HR can help by taking the lead on well-being initiatives to create a supportive work environment. Motivated employees increase productivity by achieving daily and weekly goals, thus helping achieve long-term business goals.
What can we do to support our staff to avoid feeling stressed and burnt out?
If we take a proactive and strategic approach, we can better understand our employees’ issues. The support that we provide needs to be consistent. We can provide the correct support by listening to feedback, engaging with our staff and gathering data from regular wellbeing surveys. This way, we can uplift our employees, reduce turnover rates and always be on top of our team’s mental and physical well-being.
We can also strategically focus on employee wellbeing by doing the following:
Focus on the basics
This includes the basic needs of our employees, especially when it comes to new starters. We want them to feel welcomed. We can do this by assuring all basic needs are met:
- inductions are taking place;
- employees have access to fresh water and hot drink stations;
- toilets are fully working with accessible and affordable sanitary products; and
- ensuring neurodivergent and disability support is easily accessible without fear of misunderstanding.
Know your goals
It’s good to promote well-being to reduce stress levels. Supporting staff wellbeing is easiest when senior leaders (such as MDs) support your goals. Well-being isn’t just practising self-care at home; it’s also feeling safe and listened to at work. Knowing how to tackle staff well-being can help to achieve what we plan, and having senior leaders back us up will always motivate our teams.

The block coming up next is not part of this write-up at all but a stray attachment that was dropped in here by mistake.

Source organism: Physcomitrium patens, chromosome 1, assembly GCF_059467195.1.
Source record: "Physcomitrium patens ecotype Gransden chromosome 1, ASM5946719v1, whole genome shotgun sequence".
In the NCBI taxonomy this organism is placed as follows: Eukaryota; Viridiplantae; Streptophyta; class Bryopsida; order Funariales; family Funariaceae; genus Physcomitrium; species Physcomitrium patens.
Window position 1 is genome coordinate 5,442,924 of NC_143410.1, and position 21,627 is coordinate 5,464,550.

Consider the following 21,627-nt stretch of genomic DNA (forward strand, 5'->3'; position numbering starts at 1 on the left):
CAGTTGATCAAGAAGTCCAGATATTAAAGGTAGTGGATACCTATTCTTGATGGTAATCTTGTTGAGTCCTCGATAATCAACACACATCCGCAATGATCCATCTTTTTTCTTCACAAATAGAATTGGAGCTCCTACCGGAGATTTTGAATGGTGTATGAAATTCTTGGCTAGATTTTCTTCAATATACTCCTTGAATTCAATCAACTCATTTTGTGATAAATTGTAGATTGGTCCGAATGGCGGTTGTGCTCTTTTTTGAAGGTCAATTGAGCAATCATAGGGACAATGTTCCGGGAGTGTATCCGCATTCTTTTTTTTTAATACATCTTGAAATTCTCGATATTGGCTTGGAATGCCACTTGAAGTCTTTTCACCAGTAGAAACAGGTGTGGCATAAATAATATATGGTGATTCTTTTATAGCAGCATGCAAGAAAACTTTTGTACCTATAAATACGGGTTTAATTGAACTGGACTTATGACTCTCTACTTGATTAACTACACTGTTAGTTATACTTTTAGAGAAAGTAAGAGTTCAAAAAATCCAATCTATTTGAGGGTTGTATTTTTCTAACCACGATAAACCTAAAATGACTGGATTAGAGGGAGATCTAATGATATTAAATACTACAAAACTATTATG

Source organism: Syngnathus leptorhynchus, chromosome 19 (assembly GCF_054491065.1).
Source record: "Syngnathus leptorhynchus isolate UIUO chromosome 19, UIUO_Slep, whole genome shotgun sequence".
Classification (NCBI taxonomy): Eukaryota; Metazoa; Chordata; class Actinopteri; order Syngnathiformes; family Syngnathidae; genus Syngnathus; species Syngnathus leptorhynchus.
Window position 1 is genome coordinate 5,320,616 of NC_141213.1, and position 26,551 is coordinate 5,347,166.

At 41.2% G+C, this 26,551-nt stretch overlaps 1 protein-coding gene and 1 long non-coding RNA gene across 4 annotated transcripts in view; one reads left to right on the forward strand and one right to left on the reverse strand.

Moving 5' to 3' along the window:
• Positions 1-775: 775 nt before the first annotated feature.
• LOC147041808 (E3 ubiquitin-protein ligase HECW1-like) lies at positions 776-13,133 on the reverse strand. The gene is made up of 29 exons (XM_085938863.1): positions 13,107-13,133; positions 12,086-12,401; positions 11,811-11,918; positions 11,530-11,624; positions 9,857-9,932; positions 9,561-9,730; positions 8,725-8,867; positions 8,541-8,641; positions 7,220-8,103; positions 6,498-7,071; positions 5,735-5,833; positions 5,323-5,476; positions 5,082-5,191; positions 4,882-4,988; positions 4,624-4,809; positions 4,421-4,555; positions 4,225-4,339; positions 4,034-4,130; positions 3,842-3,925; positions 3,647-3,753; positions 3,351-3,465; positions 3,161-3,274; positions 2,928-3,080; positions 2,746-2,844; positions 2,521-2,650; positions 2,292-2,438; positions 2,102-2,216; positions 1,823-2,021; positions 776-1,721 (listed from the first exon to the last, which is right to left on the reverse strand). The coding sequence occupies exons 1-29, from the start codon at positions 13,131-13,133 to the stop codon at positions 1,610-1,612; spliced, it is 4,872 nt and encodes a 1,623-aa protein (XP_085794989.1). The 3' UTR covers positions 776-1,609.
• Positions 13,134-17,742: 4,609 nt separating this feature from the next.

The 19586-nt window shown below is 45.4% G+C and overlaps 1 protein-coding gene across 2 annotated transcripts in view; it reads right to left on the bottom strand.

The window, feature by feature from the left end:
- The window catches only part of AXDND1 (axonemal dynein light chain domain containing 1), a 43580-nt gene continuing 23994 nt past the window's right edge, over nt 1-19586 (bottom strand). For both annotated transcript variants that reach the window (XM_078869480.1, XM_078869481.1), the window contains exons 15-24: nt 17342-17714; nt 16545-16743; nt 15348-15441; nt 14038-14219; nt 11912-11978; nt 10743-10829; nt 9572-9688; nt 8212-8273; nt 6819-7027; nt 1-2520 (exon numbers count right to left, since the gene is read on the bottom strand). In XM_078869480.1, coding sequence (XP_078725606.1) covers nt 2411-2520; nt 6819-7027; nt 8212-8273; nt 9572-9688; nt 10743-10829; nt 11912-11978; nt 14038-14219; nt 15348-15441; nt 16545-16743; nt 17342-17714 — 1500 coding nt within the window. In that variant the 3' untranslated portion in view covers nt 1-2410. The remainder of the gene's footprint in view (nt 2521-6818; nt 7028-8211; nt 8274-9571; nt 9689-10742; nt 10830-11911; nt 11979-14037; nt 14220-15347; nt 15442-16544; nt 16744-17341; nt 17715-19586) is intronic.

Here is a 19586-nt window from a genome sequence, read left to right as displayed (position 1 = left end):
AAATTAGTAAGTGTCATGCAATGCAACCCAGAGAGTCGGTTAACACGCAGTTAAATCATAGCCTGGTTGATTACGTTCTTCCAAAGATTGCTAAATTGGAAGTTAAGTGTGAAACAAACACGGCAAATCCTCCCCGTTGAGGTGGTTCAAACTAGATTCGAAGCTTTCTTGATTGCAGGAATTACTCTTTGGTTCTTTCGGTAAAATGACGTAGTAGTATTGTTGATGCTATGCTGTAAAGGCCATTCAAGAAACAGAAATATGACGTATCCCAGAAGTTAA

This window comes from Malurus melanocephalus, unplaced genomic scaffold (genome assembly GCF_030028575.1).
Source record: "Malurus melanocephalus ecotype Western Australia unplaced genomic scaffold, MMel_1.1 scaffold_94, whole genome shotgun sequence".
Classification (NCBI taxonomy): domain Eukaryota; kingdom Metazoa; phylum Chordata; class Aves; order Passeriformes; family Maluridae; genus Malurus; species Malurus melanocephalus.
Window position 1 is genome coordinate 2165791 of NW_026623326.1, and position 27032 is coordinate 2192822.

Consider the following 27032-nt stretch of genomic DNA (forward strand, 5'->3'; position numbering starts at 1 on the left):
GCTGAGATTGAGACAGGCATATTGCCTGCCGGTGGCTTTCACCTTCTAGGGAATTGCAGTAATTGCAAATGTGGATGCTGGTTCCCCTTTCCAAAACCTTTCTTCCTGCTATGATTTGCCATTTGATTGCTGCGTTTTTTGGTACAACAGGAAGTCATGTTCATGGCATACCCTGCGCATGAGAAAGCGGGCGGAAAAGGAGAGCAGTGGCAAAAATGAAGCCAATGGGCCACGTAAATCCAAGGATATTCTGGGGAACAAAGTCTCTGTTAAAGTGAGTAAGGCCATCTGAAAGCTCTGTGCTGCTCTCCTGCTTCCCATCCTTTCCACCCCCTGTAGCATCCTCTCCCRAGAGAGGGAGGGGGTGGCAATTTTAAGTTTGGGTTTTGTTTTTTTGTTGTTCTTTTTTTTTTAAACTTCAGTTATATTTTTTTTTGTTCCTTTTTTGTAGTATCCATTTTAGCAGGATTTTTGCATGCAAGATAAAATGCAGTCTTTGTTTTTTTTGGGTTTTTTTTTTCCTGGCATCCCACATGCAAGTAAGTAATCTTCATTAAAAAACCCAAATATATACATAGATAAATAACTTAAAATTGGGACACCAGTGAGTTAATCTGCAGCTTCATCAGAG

Involve outer workgroups
Having easily accessible groups for employees can promote acceptance and increase morale. Not just this, but it can bring a sense of community to the office. Provide employees with access to groups and networks, from LGBTQIA+ groups to groups for Muslims. These groups provide a safe place for those who require support. HR should support staff through the process of accessing these groups and networks.
Work together to create a stress-free environment. This can be achieved by reviewing employee workloads, contracts and policies, considering employee flexibility, and using a well-being strategy to tackle the demands of employees. Offering mentoring programmes for struggling employees will allow them to develop coping mechanisms for any future challenges that may arise. This way, teams can always rely on HR for comfort when needed.
Essentially, communicating with employees will help to understand the kind of support each person requires.
Our partner EKW Group offers their employees additional help with Simplyhealth, a healthcare programme offering a range of mental and physical health services. They also have ‘Healthy Mind’, a helpline service that can be used 24 hours a day, including over the phone. There’s also an option to upgrade to 6 face to face sessions – usually, the waiting list for this service is less than the NHS. EKW Group also encourage staff to download the app SimplyMe and check in with their mood; this can will provide them with coping mechanisms that bring calmness and a sense of reassurance to help them feel more grounded.
For more information on wellbeing strategies and how to implement them in the workplace, contact email@example.com we will put you in touch with a mental health first aider with an open-door policy to listen and provide advice to those who may need it.
Throughout April, we will be supporting Stress Awareness Month and sharing the thoughts and advice of our employees. We would love to hear your plans if you’re also celebrating Stress Awareness Month.
Email firstname.lastname@example.org to get involved.